This week we celebrated a milestone in our fight against the COVID-19 pandemic. With the initial rollout of the Pfizer/BioNTech vaccine in the United States, the proverbial light at the end of the tunnel has begun to appear before us.
Like many of you, I was filled with both hope and pride on Tuesday morning when Governor Phil Murphy joined us in Newark at Rutgers New Jersey Medical School as we partnered with University Hospital in the first vaccinations in New Jersey. Robert Johnson, Dean of New Jersey Medical School and Interim Dean of Robert Wood Johnson Medical School, was the second individual vaccinated. Anticipating the pending shipment of the vaccine from Pfizer, University Hospital created the vaccine clinic at NJMS adjacent to the hospital. Staffed and structured with guidance from state and federal health officials, the clinic has the potential to administer at least 600 vaccinations daily. Nearly simultaneous to the event in Newark, colleagues from RWJBarnabas Health began vaccinating healthcare workers at Robert Wood Johnson University Hospital in New Brunswick.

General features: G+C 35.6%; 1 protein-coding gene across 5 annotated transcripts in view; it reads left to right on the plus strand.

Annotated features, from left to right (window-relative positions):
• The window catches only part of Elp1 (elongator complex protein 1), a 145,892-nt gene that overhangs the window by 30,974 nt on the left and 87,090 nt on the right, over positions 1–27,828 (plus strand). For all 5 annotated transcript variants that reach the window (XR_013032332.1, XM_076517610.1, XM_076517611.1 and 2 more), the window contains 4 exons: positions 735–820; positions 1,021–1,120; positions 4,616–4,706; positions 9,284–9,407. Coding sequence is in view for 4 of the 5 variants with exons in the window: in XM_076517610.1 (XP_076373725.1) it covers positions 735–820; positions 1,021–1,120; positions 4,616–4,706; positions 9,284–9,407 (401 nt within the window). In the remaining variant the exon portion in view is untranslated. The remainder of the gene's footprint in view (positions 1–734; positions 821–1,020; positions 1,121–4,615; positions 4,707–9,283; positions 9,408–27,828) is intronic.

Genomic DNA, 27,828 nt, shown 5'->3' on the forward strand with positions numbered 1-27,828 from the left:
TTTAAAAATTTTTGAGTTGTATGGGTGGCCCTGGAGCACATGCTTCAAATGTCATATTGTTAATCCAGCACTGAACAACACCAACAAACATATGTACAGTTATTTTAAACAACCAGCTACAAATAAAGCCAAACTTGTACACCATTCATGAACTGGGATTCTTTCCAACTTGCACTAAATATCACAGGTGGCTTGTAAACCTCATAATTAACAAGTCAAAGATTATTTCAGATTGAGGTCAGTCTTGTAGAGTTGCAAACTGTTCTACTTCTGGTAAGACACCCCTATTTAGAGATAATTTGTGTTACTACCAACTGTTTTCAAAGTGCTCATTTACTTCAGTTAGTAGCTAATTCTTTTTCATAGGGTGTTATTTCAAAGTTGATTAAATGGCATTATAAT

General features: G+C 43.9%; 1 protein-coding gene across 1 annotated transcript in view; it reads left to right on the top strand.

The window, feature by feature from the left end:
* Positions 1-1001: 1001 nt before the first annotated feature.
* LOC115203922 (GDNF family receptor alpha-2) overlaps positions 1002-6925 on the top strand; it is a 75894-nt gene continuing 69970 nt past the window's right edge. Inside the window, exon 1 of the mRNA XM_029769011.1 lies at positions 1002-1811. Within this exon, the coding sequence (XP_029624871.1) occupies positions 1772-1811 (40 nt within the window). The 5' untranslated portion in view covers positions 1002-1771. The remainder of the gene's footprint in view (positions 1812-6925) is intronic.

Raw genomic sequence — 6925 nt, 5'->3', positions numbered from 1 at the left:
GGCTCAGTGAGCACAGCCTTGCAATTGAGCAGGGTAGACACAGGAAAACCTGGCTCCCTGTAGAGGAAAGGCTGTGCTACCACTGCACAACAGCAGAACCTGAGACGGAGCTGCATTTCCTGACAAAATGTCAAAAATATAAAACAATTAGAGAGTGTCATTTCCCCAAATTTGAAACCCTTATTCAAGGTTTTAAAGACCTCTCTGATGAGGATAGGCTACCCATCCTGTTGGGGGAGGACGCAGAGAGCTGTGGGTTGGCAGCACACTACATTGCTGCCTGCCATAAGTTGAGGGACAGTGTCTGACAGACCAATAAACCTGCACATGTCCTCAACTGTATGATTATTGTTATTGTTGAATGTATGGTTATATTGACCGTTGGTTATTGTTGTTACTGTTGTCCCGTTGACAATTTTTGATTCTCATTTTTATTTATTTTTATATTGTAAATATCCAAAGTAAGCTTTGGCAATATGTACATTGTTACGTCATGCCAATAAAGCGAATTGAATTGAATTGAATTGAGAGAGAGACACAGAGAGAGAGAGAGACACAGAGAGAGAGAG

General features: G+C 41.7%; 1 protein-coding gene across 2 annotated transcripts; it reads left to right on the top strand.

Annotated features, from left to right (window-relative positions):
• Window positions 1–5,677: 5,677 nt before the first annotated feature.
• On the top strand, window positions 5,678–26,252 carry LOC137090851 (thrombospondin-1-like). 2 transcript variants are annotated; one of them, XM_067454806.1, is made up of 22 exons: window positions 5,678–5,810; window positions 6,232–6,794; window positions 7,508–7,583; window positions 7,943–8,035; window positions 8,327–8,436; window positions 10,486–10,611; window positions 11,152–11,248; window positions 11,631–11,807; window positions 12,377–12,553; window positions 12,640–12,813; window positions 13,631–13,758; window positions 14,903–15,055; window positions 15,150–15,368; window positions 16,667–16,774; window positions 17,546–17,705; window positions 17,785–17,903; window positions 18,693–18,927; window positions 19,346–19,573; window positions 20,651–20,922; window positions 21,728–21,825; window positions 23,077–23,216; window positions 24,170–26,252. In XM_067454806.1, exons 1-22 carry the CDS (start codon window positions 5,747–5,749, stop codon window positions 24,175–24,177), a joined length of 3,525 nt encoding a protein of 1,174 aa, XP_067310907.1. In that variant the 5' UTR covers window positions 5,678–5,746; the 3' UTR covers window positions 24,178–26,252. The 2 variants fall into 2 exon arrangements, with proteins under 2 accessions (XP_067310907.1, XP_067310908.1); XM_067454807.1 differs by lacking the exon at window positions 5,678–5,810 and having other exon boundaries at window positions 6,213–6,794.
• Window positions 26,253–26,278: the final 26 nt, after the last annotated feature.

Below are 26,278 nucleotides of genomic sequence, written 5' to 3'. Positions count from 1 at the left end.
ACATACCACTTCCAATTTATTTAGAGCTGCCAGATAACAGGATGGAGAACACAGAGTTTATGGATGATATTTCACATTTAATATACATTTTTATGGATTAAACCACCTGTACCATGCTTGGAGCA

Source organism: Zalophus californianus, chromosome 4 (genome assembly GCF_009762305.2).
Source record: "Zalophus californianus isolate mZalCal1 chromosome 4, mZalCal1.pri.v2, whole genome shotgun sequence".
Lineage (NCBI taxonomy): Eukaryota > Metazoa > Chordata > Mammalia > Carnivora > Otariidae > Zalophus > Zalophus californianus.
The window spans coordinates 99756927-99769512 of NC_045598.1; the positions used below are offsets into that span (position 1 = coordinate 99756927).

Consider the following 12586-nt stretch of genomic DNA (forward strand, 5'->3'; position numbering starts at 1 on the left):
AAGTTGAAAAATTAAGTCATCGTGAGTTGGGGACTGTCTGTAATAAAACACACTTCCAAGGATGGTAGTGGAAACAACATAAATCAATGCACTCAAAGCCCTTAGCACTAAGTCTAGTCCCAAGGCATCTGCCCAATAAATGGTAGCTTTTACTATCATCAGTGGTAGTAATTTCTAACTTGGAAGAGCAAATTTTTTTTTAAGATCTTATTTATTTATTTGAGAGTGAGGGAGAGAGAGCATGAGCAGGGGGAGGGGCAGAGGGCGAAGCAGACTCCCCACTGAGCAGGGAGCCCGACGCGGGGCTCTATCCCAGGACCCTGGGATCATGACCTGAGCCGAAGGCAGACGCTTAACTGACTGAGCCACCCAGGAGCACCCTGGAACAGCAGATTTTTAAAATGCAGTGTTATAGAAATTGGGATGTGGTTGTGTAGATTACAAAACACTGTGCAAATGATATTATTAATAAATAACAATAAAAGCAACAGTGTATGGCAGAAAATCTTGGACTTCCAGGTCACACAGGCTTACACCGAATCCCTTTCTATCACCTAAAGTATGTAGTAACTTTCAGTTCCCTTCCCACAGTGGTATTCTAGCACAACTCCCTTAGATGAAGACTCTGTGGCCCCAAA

Help has arrived in the form of the vaccine. In New Jersey, the initial allocation of vaccines during the first phase will be to those serving in paid and unpaid positions in health care settings as well as residents of long-term care facilities. The second phase, which will prioritize essential workers and those at high risk from the disease, will begin in very early 2021. Also, there is optimism that the FDA will soon grant Emergency Use Authorization to the Moderna vaccine, which was tested as part of a clinical trial at NJMS. The results for the Oxford/AstraZeneca vaccine and the Johnson and Johnson vaccine, for which Rutgers was the #2 recruiting site in the world, will emerge soon as well. We are hopeful that these vaccines may be available to adults in the general public in the spring.
Our team will continue to bring you the latest updates and critical information on the pandemic. Yesterday, I began the first weekly COVID-19 Health Briefing, which will provide an opportunity for information sharing and clarification on COVID-19-related topics. In January, we will launch a podcast that will examine the critical, real-time challenges we are facing in our fight to recover from the pandemic.
While the news is good, the pandemic is far from over. Cases of COVID-19 in New Jersey have likely not yet peaked in this second wave. Contact tracers still face resistance and there is still much we do not know about this novel coronavirus. However, there is hope and much to look forward to as we begin our recovery.
Brian L. Strom
Chancellor, Rutgers Biomedical and Health Sciences